OXFORD — Although the sun was hidden Wednesday morning, solar energy took front stage at the Sunrise Forum, sponsored by the Granville County Chamber of Commerce.
“Solar energy in North Carolina is a growing business,” said Tanya Evans, community relations manager for Duke Energy. The company is committed to providing safe, reliable and increasingly efficient electricity, she said.
Evans talked about past growth and prospects for future growth of solar energy in the state.
North Carolina ranks fourth among the 50 states in solar capacity, she said, with a total capacity of 200 megawatts. More than 2,400 megawatts of solar projects are being proposed by solar developers.
The number of rooftop solar installations has increased by one-third since 2011.
The cost of generating solar power is expected to continue dropping. The cost in 2014 is expected to be about one-half the 2010 cost. By 2020, the cost is projected to be about 20 percent of the 2010 cost.
In an arrangement called net energy metering, Duke Energy pays customers who generate electricity with solar panels for any surplus energy.
Rooftop solar panels typically supply about 20 percent of the energy needs of a home.
Evans cited the experience of Germany, which has made a concerted effort to develop solar energy and close its nuclear plants. The expectation is that 35 percent of the country’s energy needs will be provided by solar power by 2020 and 80 percent by 2050. The downside is, so far, costs have risen, with customers paying approximately three times more than previously.
A great need, Evans said, is for batteries capable of storing energy when the solar installation is not generating energy because of a lack of sunlight at night and on overcast days.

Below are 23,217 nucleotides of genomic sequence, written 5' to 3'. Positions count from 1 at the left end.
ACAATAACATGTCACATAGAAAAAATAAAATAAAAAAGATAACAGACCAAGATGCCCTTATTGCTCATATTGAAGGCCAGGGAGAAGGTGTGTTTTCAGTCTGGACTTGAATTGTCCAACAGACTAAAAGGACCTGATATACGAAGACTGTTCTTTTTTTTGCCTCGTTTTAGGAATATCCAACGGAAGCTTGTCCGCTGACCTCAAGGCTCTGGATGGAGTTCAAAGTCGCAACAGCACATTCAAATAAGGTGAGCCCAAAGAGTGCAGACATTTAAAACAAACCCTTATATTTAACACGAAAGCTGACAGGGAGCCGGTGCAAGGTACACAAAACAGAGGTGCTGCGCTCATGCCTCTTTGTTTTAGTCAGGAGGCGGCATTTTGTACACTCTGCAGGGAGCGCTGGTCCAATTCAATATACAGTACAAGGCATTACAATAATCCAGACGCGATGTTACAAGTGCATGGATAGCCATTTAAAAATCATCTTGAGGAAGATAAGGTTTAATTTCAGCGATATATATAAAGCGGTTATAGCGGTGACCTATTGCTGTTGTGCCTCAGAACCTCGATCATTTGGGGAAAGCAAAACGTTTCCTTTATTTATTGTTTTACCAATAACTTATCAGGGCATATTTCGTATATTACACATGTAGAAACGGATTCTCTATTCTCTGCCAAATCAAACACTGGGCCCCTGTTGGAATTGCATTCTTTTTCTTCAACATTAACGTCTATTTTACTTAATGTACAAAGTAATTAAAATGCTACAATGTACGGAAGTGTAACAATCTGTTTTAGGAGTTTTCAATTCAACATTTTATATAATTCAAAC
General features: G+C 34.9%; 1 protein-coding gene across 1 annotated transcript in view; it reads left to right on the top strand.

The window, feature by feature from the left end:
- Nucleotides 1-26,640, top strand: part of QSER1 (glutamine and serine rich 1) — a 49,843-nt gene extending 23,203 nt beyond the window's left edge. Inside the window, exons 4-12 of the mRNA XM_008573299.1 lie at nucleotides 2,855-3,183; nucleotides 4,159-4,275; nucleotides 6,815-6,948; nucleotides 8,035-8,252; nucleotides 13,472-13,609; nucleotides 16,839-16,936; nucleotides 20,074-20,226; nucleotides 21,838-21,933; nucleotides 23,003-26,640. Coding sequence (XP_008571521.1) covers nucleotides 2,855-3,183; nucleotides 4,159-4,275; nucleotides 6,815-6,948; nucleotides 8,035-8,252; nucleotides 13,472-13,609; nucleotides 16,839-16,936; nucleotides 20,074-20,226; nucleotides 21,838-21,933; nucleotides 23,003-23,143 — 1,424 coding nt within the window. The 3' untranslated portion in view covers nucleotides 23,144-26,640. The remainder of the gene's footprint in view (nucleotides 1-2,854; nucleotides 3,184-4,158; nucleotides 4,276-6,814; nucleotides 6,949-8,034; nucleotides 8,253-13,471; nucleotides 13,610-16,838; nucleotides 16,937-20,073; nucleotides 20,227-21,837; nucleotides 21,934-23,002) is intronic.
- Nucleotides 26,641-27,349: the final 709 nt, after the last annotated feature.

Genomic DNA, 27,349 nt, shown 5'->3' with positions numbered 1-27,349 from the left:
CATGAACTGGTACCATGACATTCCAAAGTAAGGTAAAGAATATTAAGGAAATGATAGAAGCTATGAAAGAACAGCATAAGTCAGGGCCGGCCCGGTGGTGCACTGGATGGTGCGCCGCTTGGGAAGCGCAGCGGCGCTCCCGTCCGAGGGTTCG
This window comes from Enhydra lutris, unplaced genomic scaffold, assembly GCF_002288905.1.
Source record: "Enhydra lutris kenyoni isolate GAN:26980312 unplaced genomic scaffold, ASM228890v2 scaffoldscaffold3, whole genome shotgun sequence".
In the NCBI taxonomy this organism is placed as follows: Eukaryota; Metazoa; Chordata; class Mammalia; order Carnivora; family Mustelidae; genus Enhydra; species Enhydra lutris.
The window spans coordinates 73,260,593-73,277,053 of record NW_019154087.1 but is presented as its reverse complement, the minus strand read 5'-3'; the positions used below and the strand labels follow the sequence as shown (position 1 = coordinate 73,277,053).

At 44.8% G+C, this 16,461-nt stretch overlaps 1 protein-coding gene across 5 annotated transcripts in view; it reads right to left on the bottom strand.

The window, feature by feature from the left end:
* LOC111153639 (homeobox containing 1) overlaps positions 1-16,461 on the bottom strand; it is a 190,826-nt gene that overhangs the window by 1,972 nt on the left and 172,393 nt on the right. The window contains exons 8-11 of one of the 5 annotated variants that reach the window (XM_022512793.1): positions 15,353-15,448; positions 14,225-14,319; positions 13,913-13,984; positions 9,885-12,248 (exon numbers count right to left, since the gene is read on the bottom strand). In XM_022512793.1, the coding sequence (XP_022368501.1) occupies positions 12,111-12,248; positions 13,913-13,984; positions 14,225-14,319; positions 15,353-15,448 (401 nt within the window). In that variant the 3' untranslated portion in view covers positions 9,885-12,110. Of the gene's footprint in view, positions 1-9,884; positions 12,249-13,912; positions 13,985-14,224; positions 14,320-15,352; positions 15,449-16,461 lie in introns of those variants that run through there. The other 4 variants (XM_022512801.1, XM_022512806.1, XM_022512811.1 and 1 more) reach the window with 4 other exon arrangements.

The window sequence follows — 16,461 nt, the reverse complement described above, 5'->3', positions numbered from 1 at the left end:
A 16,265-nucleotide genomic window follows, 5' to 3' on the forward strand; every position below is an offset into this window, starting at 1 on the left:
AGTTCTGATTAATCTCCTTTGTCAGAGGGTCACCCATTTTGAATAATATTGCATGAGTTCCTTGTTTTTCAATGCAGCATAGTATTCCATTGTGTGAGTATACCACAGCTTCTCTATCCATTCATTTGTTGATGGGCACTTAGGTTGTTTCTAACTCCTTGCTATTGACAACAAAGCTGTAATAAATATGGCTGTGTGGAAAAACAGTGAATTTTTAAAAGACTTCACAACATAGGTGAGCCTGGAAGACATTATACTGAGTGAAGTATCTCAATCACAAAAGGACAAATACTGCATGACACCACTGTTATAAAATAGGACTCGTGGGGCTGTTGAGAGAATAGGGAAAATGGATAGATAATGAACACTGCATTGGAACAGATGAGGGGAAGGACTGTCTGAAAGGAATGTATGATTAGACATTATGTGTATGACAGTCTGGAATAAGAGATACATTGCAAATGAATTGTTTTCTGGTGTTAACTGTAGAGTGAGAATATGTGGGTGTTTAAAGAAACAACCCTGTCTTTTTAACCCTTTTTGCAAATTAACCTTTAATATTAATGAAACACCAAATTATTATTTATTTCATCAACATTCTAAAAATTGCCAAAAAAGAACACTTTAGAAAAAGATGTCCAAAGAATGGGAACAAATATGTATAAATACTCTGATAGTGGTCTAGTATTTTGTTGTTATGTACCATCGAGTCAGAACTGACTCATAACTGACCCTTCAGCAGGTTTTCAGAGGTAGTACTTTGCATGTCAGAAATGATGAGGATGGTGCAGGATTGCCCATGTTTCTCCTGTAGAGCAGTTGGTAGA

“We’re not there yet,” she said.
Another challenge to the industry is solar energy requires many times the amount of land to generate the amount of energy produced by a nuclear plant.
Looking at progress made in recent years in developing renewable sources of energy, Evans said, “We absolutely believe solar is part of the mix.”
But the company’s use of green energy wasn’t the only thing on participants’ minds. Duke Energy is dealing with a coal ash leak into the Dan River, and cooperating with the U.S. Environmental Protection Agency and the N.C. Division of Environmental and Natural Resources.
Asked about the leak from a coal ash pond in Eden, Evans said, “We’ve managed to contain the leak. We’re working with the EPA and DENR to clean up the mess and decide what we do next. We’re in it for the long haul to make it right.”
Attending the forum were a number of chamber members, including representatives of several Granville County municipalities.
Ginnie Currin, executive director of the chamber, reminded the group that a Small Business and Industry Appreciation Day will be held on this evening from 4-6 at the Granville County Expo and Convention Center. The chamber will partner with Granville County and the Vance-Granville Community College Small Business Center to host the event.
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